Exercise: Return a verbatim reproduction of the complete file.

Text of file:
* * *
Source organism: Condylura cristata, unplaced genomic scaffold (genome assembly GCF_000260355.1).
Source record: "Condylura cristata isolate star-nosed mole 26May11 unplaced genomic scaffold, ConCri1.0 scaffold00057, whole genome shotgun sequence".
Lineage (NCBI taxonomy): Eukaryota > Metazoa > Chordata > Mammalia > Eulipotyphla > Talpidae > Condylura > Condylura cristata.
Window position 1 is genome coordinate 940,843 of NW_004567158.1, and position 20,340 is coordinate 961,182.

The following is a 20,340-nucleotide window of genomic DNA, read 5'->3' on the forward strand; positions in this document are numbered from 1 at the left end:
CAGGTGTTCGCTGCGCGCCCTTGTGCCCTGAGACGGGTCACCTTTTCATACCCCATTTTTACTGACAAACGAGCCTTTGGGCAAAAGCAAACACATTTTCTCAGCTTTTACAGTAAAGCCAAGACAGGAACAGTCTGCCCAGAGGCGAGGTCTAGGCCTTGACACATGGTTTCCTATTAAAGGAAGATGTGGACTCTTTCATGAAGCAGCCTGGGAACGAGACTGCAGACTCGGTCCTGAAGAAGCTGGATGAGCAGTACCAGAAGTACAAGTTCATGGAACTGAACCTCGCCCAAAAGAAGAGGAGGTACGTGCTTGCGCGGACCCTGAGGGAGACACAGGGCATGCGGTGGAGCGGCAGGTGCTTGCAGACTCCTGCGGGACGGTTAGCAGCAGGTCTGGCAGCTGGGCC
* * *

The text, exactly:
Source organism: Condylura cristata, unplaced genomic scaffold (genome assembly GCF_000260355.1).
Source record: "Condylura cristata isolate star-nosed mole 26May11 unplaced genomic scaffold, ConCri1.0 scaffold00057, whole genome shotgun sequence".
Lineage (NCBI taxonomy): Eukaryota > Metazoa > Chordata > Mammalia > Eulipotyphla > Talpidae > Condylura > Condylura cristata.
Window position 1 is genome coordinate 940,843 of NW_004567158.1, and position 20,340 is coordinate 961,182.

The following is a 20,340-nucleotide window of genomic DNA, read 5'->3' on the forward strand; positions in this document are numbered from 1 at the left end:
CAGGTGTTCGCTGCGCGCCCTTGTGCCCTGAGACGGGTCACCTTTTCATACCCCATTTTTACTGACAAACGAGCCTTTGGGCAAAAGCAAACACATTTTCTCAGCTTTTACAGTAAAGCCAAGACAGGAACAGTCTGCCCAGAGGCGAGGTCTAGGCCTTGACACATGGTTTCCTATTAAAGGAAGATGTGGACTCTTTCATGAAGCAGCCTGGGAACGAGACTGCAGACTCGGTCCTGAAGAAGCTGGATGAGCAGTACCAGAAGTACAAGTTCATGGAACTGAACCTCGCCCAAAAGAAGAGGAGGTACGTGCTTGCGCGGACCCTGAGGGAGACACAGGGCATGCGGTGGAGCGGCAGGTGCTTGCAGACTCCTGCGGGACGGTTAGCAGCAGGTCTGGCAGCTGGGCC